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Linux 6.1 Default Kernel Config To Warn At Boot Of W+X Mappings

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  • willmore
    replied
    Originally posted by mazumoto View Post

    Yep, but dmesg actually doesn't have the same output as what is printed at bootup. But of course that is irrelevant for the warning described in the article (it'll appear in dmesg).
    Yet I don't check dmesg regularly (is this something a regular Linux user should do?) and interested developers could switch it on easily (they do all compile their own kernels, don't they? /s). So it still seems rather useless to me ... but it won't hurt either of course :-)
    I'd find an article about a GUI that notifies the user like Amaranth suggests much more interesting. Of course nobody will ever create a GUI on Linux that reports this (which is part of why it'd be interesting ).
    I have dmesg -w running in a terminal all the time. When I login to a remote machine the first things I do are start screen. Make a screen for 'vmstat 5', one for 'dmesg -w' and a third to actually use as a command line. I've been doing it that was for decades.

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  • mazumoto
    replied
    Originally posted by karolherbst View Post

    there is always dmesg. Also Linux kernel developers are catching such warnings occasionally.
    Yep, but dmesg actually doesn't have the same output as what is printed at bootup. But of course that is irrelevant for the warning described in the article (it'll appear in dmesg).
    Yet I don't check dmesg regularly (is this something a regular Linux user should do?) and interested developers could switch it on easily (they do all compile their own kernels, don't they? /s). So it still seems rather useless to me ... but it won't hurt either of course :-)
    I'd find an article about a GUI that notifies the user like Amaranth suggests much more interesting. Of course nobody will ever create a GUI on Linux that reports this (which is part of why it'd be interesting ).

    Leave a comment:


  • willmore
    replied
    Originally posted by mazumoto View Post
    Now ... who reads all those messages on bootup on most computers? I guess nobody. Since they disabled Shift-PgUp for scrolling not even me
    This seems pretty irrelevant to me. A well-made notification system or analyzation gui for misconfigurations and problems in a destop environment would be way more interesting to me.
    Maybe I'm just too long of a Linux user, but my first reflex when looking into problems (or after hardware changes) is to page through dmesg output. After three decades, you get pretty good sorthing through it visually. Although, I do have to google a few things from time to time. I still would like to know more about Yama becoming mindful.

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  • Amaranth
    replied
    Originally posted by mazumoto View Post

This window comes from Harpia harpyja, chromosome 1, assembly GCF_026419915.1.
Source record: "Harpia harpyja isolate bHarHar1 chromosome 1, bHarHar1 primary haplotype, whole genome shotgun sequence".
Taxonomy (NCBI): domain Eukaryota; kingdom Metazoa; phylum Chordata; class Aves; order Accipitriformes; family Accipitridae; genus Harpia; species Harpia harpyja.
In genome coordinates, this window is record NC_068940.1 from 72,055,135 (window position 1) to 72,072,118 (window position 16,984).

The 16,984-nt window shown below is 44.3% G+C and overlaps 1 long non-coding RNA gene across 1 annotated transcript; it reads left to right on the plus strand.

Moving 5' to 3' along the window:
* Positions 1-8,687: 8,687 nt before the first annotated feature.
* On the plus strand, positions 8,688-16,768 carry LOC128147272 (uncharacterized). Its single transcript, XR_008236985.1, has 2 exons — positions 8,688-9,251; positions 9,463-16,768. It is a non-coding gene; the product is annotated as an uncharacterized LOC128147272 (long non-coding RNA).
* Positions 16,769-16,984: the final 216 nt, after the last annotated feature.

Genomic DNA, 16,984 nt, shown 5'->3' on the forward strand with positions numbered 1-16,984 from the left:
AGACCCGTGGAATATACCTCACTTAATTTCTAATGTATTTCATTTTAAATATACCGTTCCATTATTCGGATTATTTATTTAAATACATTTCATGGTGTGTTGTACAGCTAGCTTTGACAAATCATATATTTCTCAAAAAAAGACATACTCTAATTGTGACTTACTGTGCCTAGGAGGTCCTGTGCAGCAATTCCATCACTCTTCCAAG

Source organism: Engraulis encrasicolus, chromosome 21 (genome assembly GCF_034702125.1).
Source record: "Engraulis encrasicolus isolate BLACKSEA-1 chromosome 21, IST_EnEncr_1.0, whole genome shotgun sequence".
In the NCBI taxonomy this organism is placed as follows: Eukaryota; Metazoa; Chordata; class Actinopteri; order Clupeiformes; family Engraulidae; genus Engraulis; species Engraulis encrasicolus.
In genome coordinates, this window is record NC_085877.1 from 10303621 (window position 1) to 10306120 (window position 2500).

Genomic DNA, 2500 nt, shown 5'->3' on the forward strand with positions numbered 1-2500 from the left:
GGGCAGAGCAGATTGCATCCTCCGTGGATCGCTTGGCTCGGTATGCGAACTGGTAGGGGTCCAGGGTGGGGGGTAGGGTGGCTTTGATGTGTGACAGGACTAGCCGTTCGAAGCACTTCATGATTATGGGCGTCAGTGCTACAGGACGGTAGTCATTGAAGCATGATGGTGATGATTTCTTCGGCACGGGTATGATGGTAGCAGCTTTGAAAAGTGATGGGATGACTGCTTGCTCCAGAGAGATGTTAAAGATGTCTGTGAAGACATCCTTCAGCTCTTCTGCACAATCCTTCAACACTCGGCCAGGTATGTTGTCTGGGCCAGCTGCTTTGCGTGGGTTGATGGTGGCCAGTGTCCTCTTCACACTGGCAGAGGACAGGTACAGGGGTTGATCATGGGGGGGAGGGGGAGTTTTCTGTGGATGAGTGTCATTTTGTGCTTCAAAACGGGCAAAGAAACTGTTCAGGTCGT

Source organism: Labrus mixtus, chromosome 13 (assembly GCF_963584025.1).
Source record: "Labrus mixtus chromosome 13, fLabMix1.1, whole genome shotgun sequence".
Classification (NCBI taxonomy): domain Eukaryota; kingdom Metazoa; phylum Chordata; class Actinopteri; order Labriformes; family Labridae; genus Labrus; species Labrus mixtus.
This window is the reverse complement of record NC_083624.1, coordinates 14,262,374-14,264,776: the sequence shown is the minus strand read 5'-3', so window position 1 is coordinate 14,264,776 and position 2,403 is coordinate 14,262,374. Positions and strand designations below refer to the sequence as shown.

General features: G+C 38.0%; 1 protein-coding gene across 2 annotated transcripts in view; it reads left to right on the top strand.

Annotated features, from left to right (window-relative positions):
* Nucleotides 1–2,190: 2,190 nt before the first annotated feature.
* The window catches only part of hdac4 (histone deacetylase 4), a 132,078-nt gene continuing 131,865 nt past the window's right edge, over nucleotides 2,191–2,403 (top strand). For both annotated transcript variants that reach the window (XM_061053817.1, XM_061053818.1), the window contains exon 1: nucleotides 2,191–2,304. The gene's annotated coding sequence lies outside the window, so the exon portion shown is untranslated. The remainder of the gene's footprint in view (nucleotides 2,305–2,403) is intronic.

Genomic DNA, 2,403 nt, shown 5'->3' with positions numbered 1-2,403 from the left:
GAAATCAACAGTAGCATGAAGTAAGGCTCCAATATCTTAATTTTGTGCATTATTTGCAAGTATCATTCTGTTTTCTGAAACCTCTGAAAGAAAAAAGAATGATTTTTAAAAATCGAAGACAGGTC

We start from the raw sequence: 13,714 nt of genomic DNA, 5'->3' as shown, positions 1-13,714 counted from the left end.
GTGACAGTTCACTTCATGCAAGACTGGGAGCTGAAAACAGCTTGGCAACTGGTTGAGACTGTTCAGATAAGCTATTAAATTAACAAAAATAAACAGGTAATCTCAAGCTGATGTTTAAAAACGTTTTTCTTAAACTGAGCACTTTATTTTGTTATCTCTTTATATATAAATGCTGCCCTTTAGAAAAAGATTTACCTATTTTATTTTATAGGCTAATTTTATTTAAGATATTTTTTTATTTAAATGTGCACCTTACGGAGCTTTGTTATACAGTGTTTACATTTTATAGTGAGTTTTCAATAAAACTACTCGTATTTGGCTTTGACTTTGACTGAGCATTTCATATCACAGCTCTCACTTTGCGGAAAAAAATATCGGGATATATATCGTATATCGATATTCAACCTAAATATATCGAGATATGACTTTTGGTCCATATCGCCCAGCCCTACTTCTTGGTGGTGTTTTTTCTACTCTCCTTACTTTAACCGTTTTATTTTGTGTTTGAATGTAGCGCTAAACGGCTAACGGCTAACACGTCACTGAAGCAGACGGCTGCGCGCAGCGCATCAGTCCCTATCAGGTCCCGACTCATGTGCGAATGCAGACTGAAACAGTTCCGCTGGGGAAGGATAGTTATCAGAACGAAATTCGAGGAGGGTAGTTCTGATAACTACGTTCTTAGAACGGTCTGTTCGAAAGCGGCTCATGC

Now ... who reads all those messages on bootup on most computers? I guess nobody. Since they disabled Shift-PgUp for scrolling not even me
    This seems pretty irrelevant to me. A well-made notification system or analyzation gui for misconfigurations and problems in a destop environment would be way more interesting to me.
    With this enabled someone can make a UI that checks for it in dmesg and alerts you, although there is likely nothing you can do to "fix" it so maybe not.

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  • karolherbst
    replied
    Originally posted by mazumoto View Post
    Now ... who reads all those messages on bootup on most computers? I guess nobody. Since they disabled Shift-PgUp for scrolling not even me
    This seems pretty irrelevant to me. A well-made notification system or analyzation gui for misconfigurations and problems in a destop environment would be way more interesting to me.
    there is always dmesg. Also Linux kernel developers are catching such warnings occasionally.

    Leave a comment:


  • mazumoto
    replied
    Now ... who reads all those messages on bootup on most computers? I guess nobody. Since they disabled Shift-PgUp for scrolling not even me
    This seems pretty irrelevant to me. A well-made notification system or analyzation gui for misconfigurations and problems in a destop environment would be way more interesting to me.

    Leave a comment:


  • willmore
    replied
    Maybe it's a Fedora policy, but I've been seeing these for many years. Are there distros which didn't enable it? Seems a poor choice.

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  • some_canuck
    replied
    I've had this enabled on my kernels for a while now, but I don't think I've seen a system where it's said that there were any WX pages...

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  • Linux 6.1 Default Kernel Config To Warn At Boot Of W+X Mappings

    Phoronix: Linux 6.1 Default Kernel Config To Warn At Boot Of W+X Mappings

    A change queued up as part of the "x86/mm" TIP changes expected to land for Linux 6.1 will now have the default kernel configuration warn at kernel boot time around any W+X mappings that pose a security risk...

    https://www.phoronix.com/news/Linux-...n-WX-Defconfig
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